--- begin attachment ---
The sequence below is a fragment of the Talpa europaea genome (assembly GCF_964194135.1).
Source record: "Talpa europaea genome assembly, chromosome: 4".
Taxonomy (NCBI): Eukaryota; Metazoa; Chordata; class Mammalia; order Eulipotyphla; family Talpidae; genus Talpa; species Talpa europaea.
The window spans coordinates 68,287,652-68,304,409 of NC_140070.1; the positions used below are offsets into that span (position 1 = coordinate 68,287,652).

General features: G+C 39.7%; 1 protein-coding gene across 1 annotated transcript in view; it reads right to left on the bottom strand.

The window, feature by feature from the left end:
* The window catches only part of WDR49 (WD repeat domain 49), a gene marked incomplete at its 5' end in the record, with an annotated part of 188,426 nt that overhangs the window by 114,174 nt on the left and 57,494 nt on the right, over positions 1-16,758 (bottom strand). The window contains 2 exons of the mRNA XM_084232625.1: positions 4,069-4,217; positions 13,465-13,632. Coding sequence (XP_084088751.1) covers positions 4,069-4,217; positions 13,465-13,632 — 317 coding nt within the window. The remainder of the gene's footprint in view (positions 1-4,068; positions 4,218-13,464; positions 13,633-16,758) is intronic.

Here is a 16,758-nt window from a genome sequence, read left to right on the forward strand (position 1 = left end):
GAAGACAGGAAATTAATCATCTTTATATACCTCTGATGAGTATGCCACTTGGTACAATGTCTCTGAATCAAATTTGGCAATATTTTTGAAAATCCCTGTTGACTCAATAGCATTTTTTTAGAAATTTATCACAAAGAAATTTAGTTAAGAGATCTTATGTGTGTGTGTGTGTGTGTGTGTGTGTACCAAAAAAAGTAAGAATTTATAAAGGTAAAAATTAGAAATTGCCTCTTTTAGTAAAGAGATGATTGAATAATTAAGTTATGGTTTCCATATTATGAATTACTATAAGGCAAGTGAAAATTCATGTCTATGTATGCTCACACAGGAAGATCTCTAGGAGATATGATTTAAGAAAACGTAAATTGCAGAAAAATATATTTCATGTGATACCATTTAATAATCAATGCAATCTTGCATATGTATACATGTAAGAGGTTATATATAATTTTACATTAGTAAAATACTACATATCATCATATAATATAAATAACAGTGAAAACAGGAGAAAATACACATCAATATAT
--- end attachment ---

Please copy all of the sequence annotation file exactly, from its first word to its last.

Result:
The sequence below is a fragment of the Talpa europaea genome (assembly GCF_964194135.1).
Source record: "Talpa europaea genome assembly, chromosome: 4".
Taxonomy (NCBI): Eukaryota; Metazoa; Chordata; class Mammalia; order Eulipotyphla; family Talpidae; genus Talpa; species Talpa europaea.
The window spans coordinates 68,287,652-68,304,409 of NC_140070.1; the positions used below are offsets into that span (position 1 = coordinate 68,287,652).

General features: G+C 39.7%; 1 protein-coding gene across 1 annotated transcript in view; it reads right to left on the bottom strand.

The window, feature by feature from the left end:
* The window catches only part of WDR49 (WD repeat domain 49), a gene marked incomplete at its 5' end in the record, with an annotated part of 188,426 nt that overhangs the window by 114,174 nt on the left and 57,494 nt on the right, over positions 1-16,758 (bottom strand). The window contains 2 exons of the mRNA XM_084232625.1: positions 4,069-4,217; positions 13,465-13,632. Coding sequence (XP_084088751.1) covers positions 4,069-4,217; positions 13,465-13,632 — 317 coding nt within the window. The remainder of the gene's footprint in view (positions 1-4,068; positions 4,218-13,464; positions 13,633-16,758) is intronic.

Here is a 16,758-nt window from a genome sequence, read left to right on the forward strand (position 1 = left end):
GAAGACAGGAAATTAATCATCTTTATATACCTCTGATGAGTATGCCACTTGGTACAATGTCTCTGAATCAAATTTGGCAATATTTTTGAAAATCCCTGTTGACTCAATAGCATTTTTTTAGAAATTTATCACAAAGAAATTTAGTTAAGAGATCTTATGTGTGTGTGTGTGTGTGTGTGTGTGTACCAAAAAAAGTAAGAATTTATAAAGGTAAAAATTAGAAATTGCCTCTTTTAGTAAAGAGATGATTGAATAATTAAGTTATGGTTTCCATATTATGAATTACTATAAGGCAAGTGAAAATTCATGTCTATGTATGCTCACACAGGAAGATCTCTAGGAGATATGATTTAAGAAAACGTAAATTGCAGAAAAATATATTTCATGTGATACCATTTAATAATCAATGCAATCTTGCATATGTATACATGTAAGAGGTTATATATAATTTTACATTAGTAAAATACTACATATCATCATATAATATAAATAACAGTGAAAACAGGAGAAAATACACATCAATATAT